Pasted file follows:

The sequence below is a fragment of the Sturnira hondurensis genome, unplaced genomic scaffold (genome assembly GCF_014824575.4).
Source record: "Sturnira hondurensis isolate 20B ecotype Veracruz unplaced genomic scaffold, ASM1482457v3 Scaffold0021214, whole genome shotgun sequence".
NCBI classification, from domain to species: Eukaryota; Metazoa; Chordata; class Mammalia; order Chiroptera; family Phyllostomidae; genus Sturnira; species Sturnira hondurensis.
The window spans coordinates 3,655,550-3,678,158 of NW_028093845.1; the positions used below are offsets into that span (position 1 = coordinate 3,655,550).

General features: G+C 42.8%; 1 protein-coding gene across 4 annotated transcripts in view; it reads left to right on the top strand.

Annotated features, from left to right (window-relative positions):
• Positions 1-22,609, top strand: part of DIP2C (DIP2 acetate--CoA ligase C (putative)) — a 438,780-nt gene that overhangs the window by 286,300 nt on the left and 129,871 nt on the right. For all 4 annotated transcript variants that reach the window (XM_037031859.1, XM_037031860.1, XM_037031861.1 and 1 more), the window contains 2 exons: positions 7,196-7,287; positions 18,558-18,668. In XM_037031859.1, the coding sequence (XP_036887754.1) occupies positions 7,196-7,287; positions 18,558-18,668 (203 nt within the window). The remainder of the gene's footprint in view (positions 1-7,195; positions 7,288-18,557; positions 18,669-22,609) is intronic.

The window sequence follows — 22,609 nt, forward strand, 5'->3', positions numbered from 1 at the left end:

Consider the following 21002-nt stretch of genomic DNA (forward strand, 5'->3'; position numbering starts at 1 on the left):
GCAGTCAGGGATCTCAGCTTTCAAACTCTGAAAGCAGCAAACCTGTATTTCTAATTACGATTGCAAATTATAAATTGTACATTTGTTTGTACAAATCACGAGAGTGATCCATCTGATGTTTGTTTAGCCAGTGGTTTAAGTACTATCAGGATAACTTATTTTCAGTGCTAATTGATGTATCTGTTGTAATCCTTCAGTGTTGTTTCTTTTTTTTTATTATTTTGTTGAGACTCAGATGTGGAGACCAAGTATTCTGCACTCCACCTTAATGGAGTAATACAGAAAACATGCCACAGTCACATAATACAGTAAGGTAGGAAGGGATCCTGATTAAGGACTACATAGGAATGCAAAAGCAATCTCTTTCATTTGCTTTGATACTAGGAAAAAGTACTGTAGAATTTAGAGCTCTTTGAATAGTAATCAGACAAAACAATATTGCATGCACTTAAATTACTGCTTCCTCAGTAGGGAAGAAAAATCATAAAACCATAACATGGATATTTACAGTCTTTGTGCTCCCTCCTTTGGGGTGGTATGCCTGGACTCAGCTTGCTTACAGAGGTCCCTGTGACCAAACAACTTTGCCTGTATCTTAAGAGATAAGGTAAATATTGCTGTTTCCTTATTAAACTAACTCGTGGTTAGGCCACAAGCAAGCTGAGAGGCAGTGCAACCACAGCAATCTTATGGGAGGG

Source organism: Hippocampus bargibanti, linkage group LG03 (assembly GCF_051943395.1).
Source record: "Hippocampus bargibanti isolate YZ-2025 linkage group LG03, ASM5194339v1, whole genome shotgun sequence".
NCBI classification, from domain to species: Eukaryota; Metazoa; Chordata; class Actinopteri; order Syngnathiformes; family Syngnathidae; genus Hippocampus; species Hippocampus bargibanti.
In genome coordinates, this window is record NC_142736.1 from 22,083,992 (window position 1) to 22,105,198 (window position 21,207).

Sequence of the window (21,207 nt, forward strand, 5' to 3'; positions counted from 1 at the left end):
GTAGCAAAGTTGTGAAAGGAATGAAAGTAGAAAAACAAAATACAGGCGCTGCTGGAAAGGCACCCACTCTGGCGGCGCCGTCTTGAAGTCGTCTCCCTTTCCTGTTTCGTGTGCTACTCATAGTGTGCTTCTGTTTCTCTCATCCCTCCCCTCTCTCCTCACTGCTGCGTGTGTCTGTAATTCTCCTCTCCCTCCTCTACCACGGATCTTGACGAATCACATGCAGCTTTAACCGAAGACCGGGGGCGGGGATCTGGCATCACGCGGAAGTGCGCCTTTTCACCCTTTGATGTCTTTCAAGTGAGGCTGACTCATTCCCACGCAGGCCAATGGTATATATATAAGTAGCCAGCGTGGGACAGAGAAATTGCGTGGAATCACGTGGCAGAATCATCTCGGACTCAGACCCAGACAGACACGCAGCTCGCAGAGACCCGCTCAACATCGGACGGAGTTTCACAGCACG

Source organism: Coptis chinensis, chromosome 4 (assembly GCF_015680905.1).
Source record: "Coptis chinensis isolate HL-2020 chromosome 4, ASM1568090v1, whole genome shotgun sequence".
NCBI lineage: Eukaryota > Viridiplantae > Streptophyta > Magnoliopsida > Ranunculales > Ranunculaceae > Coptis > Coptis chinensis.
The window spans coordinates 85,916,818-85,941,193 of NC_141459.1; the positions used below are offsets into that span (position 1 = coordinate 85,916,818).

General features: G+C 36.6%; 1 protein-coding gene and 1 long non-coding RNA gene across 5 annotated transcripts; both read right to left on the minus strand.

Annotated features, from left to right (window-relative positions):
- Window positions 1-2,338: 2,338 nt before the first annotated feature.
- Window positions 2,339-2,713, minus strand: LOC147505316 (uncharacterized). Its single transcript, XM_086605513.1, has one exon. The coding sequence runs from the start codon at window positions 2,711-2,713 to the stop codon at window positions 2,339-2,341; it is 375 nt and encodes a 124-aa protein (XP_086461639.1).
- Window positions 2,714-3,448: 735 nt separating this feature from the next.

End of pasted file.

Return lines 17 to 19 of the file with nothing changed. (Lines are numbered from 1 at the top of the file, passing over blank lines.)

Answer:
Source organism: Coptis chinensis, chromosome 4 (assembly GCF_015680905.1).
Source record: "Coptis chinensis isolate HL-2020 chromosome 4, ASM1568090v1, whole genome shotgun sequence".
NCBI lineage: Eukaryota > Viridiplantae > Streptophyta > Magnoliopsida > Ranunculales > Ranunculaceae > Coptis > Coptis chinensis.